This is because MDUs, particularly high rises, permit economies of scale that can justify multiple facilities-based competitors. This historically meant the presence of two incumbents, at least one or two independent ISPs plus third party wholesale competitors.

The resulting vigorous competition has led to the lowest price for Internet services in any market segment. Our standard in-MDU residential offering today is 1Gbps symmetrical speed, with unlimited usage, no contracts with free hardware and installation for $55 per month – less than half of what a comparable incumbent offer would be to a single-family house.

We think this significant price differential is important because rentals and condos are also the most affordable housing option available. Whether it’s seniors, students or new immigrants, this demographic makeup is most in need of, and can best use, the benefits of vibrant competition.

The fact that this competition is mostly facilities-based also means greater innovation in service offerings, including vitally important network resiliency, redundancy, safety and security. If multiple networks are present, MDU’s with water sensors, elevator phones, and security cameras can operate with redundancy, something that the Rogers network failure of July 2022 reminded us is so important.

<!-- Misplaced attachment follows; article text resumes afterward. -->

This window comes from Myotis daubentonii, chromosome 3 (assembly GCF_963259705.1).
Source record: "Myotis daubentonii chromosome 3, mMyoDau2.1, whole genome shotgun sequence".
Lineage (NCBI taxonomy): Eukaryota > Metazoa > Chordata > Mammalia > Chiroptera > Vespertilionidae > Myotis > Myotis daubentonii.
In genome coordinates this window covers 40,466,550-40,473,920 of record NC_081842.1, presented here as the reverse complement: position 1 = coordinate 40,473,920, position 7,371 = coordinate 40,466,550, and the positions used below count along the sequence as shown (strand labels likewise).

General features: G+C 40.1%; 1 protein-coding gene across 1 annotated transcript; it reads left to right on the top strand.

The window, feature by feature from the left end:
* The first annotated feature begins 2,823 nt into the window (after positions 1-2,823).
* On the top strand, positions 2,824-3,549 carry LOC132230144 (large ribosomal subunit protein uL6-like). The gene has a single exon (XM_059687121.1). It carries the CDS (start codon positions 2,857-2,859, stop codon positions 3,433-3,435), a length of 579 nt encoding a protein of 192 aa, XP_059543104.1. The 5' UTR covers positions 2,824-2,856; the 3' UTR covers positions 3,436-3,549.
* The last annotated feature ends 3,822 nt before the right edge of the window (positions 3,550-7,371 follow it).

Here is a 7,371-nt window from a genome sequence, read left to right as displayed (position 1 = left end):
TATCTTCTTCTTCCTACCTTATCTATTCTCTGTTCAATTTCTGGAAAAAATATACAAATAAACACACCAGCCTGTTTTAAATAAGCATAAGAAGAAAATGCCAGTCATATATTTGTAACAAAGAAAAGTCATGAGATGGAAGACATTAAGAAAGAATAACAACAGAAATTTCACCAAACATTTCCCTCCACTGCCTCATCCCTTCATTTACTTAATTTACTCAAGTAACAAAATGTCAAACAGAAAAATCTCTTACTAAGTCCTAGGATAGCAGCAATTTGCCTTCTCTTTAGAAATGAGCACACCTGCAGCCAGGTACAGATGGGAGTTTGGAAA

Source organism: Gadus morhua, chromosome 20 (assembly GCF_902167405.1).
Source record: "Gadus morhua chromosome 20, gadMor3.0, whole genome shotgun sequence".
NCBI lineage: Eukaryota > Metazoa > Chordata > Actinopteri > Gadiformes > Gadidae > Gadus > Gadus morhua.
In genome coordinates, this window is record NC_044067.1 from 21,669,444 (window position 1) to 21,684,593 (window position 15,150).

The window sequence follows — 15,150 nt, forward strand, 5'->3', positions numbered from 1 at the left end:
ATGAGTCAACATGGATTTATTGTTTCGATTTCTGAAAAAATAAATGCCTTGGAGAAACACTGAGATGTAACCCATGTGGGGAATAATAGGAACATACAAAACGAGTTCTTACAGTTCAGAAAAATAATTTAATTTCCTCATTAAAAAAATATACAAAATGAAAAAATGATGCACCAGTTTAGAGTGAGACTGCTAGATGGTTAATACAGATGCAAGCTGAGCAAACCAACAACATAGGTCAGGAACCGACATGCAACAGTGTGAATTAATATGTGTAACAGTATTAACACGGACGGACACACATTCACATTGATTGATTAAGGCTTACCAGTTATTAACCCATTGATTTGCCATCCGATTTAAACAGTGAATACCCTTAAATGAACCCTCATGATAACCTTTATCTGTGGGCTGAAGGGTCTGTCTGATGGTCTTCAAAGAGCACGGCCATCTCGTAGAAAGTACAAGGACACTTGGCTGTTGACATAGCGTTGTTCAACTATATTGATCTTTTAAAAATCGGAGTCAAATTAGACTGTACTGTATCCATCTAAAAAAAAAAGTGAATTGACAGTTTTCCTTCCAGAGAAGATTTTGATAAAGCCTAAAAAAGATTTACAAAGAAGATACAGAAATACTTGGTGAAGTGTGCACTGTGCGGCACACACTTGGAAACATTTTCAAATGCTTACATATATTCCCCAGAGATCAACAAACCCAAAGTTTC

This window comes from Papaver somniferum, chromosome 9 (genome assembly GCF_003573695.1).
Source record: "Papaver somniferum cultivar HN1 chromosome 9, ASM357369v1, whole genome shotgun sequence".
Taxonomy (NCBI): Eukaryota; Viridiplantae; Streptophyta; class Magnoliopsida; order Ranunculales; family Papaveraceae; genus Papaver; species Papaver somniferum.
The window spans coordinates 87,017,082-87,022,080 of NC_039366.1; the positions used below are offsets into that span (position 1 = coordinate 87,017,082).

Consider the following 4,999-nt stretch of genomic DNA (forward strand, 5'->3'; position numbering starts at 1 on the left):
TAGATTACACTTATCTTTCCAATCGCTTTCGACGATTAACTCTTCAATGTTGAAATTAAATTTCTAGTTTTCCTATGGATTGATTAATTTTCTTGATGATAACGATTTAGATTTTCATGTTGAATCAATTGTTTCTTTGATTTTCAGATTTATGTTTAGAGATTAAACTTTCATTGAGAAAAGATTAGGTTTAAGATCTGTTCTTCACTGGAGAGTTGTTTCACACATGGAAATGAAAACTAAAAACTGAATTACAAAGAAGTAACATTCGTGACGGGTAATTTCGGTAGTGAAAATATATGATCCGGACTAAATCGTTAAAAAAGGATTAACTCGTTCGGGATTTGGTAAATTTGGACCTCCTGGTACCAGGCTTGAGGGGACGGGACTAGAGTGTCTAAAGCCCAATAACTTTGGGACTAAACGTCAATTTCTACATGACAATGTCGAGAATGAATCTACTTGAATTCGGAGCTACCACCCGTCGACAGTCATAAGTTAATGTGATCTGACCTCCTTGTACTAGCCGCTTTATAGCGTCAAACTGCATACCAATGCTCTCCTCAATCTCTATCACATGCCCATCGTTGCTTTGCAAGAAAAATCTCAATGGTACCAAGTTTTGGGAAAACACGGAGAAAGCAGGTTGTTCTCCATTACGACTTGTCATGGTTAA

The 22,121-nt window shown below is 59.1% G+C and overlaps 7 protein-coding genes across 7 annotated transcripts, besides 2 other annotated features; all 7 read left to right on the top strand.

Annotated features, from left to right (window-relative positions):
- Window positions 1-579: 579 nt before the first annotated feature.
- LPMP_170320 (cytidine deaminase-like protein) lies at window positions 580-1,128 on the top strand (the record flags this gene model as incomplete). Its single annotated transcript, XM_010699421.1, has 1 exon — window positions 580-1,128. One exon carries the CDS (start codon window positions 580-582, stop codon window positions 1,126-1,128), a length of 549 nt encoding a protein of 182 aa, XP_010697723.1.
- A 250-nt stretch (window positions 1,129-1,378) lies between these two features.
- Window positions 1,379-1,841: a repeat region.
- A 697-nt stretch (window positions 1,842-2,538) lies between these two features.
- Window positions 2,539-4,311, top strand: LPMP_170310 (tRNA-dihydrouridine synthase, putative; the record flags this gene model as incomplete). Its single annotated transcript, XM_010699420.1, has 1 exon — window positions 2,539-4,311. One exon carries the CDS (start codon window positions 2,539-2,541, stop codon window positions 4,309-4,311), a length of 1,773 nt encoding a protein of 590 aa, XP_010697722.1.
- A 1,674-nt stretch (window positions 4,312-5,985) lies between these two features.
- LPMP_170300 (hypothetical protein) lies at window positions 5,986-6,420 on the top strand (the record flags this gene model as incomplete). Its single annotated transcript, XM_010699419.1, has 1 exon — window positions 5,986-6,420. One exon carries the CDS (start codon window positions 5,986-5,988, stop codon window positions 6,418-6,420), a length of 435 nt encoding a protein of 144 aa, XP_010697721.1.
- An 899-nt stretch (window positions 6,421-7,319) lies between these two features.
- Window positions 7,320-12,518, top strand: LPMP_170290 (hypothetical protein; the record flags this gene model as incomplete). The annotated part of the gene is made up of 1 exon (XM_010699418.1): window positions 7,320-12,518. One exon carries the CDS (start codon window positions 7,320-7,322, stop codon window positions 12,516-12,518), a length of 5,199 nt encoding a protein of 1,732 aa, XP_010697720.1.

Simply put, in our view, the Commission cannot achieve its goal of a truly vibrant and sustainable competitive retail Internet service market overall, without vibrant and sustainable competition in the MDU market.

End-User Choice

Over 25 years ago, the Commission affirmed the rights of end-users, including tenants, to access the service provider of their choice in all situations.[3] This is the foundational principle that underlies, and is supposed to be achieved directly through the MDU Access Condition established in 2003.[4] This would effectively be expanded through mandated aggregated wholesale HSA services.

Unfortunately, at the very time the Commission is seeking in this proceeding to increase end-user choice through mandating aggregated wholesale HSA, large incumbents are actively thwarting that choice in the MDU market.

As we outlined in our interventions, incumbents are increasingly locking up MDUs through bulk billing arrangements signed at the developer level, prior to occupancy and prior to resident-elected Condominium Boards being formed.